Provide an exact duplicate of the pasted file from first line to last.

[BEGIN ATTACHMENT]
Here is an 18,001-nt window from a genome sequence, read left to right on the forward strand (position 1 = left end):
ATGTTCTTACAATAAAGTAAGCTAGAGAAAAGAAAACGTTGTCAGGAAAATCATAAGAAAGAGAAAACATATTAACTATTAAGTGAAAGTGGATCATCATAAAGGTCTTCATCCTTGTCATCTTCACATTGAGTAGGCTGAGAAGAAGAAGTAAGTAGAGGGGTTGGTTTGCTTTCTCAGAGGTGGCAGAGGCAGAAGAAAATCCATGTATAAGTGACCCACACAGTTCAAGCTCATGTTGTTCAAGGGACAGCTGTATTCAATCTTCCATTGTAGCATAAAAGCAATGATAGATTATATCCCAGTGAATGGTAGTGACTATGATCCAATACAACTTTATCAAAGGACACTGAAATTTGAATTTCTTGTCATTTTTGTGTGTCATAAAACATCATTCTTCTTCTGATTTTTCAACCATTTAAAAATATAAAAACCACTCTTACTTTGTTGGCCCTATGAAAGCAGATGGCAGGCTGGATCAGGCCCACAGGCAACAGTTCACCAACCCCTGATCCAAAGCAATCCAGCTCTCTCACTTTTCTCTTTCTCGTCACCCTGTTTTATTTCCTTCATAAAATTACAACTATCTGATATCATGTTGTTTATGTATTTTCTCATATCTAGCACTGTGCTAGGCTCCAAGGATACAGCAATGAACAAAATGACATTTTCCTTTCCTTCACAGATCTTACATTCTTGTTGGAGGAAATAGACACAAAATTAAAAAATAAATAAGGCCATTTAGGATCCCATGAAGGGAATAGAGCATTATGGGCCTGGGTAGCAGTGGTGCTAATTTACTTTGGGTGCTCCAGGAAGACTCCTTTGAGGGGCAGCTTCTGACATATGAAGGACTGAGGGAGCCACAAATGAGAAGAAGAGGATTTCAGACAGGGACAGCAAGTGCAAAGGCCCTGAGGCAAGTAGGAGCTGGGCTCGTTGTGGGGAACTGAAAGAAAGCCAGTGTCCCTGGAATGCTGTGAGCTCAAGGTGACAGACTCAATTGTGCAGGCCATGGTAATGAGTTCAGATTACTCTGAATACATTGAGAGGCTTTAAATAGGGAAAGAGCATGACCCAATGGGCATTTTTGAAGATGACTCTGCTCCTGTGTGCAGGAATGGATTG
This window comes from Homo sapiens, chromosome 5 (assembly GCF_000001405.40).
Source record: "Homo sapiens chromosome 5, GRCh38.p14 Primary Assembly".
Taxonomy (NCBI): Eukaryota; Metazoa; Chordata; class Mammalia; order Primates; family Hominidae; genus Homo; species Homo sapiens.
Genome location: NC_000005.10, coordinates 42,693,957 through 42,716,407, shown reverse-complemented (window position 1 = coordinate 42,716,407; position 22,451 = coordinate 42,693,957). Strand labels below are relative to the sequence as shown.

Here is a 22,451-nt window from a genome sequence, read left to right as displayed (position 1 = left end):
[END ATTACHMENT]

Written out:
Here is an 18,001-nt window from a genome sequence, read left to right on the forward strand (position 1 = left end):
ATGTTCTTACAATAAAGTAAGCTAGAGAAAAGAAAACGTTGTCAGGAAAATCATAAGAAAGAGAAAACATATTAACTATTAAGTGAAAGTGGATCATCATAAAGGTCTTCATCCTTGTCATCTTCACATTGAGTAGGCTGAGAAGAAGAAGTAAGTAGAGGGGTTGGTTTGCTTTCTCAGAGGTGGCAGAGGCAGAAGAAAATCCATGTATAAGTGACCCACACAGTTCAAGCTCATGTTGTTCAAGGGACAGCTGTATTCAATCTTCCATTGTAGCATAAAAGCAATGATAGATTATATCCCAGTGAATGGTAGTGACTATGATCCAATACAACTTTATCAAAGGACACTGAAATTTGAATTTCTTGTCATTTTTGTGTGTCATAAAACATCATTCTTCTTCTGATTTTTCAACCATTTAAAAATATAAAAACCACTCTTACTTTGTTGGCCCTATGAAAGCAGATGGCAGGCTGGATCAGGCCCACAGGCAACAGTTCACCAACCCCTGATCCAAAGCAATCCAGCTCTCTCACTTTTCTCTTTCTCGTCACCCTGTTTTATTTCCTTCATAAAATTACAACTATCTGATATCATGTTGTTTATGTATTTTCTCATATCTAGCACTGTGCTAGGCTCCAAGGATACAGCAATGAACAAAATGACATTTTCCTTTCCTTCACAGATCTTACATTCTTGTTGGAGGAAATAGACACAAAATTAAAAAATAAATAAGGCCATTTAGGATCCCATGAAGGGAATAGAGCATTATGGGCCTGGGTAGCAGTGGTGCTAATTTACTTTGGGTGCTCCAGGAAGACTCCTTTGAGGGGCAGCTTCTGACATATGAAGGACTGAGGGAGCCACAAATGAGAAGAAGAGGATTTCAGACAGGGACAGCAAGTGCAAAGGCCCTGAGGCAAGTAGGAGCTGGGCTCGTTGTGGGGAACTGAAAGAAAGCCAGTGTCCCTGGAATGCTGTGAGCTCAAGGTGACAGACTCAATTGTGCAGGCCATGGTAATGAGTTCAGATTACTCTGAATACATTGAGAGGCTTTAAATAGGGAAAGAGCATGACCCAATGGGCATTTTTGAAGATGACTCTGCTCCTGTGTGCAGGAATGGATTG
This window comes from Homo sapiens, chromosome 5 (assembly GCF_000001405.40).
Source record: "Homo sapiens chromosome 5, GRCh38.p14 Primary Assembly".
Taxonomy (NCBI): Eukaryota; Metazoa; Chordata; class Mammalia; order Primates; family Hominidae; genus Homo; species Homo sapiens.
Genome location: NC_000005.10, coordinates 42,693,957 through 42,716,407, shown reverse-complemented (window position 1 = coordinate 42,716,407; position 22,451 = coordinate 42,693,957). Strand labels below are relative to the sequence as shown.

Here is a 22,451-nt window from a genome sequence, read left to right as displayed (position 1 = left end):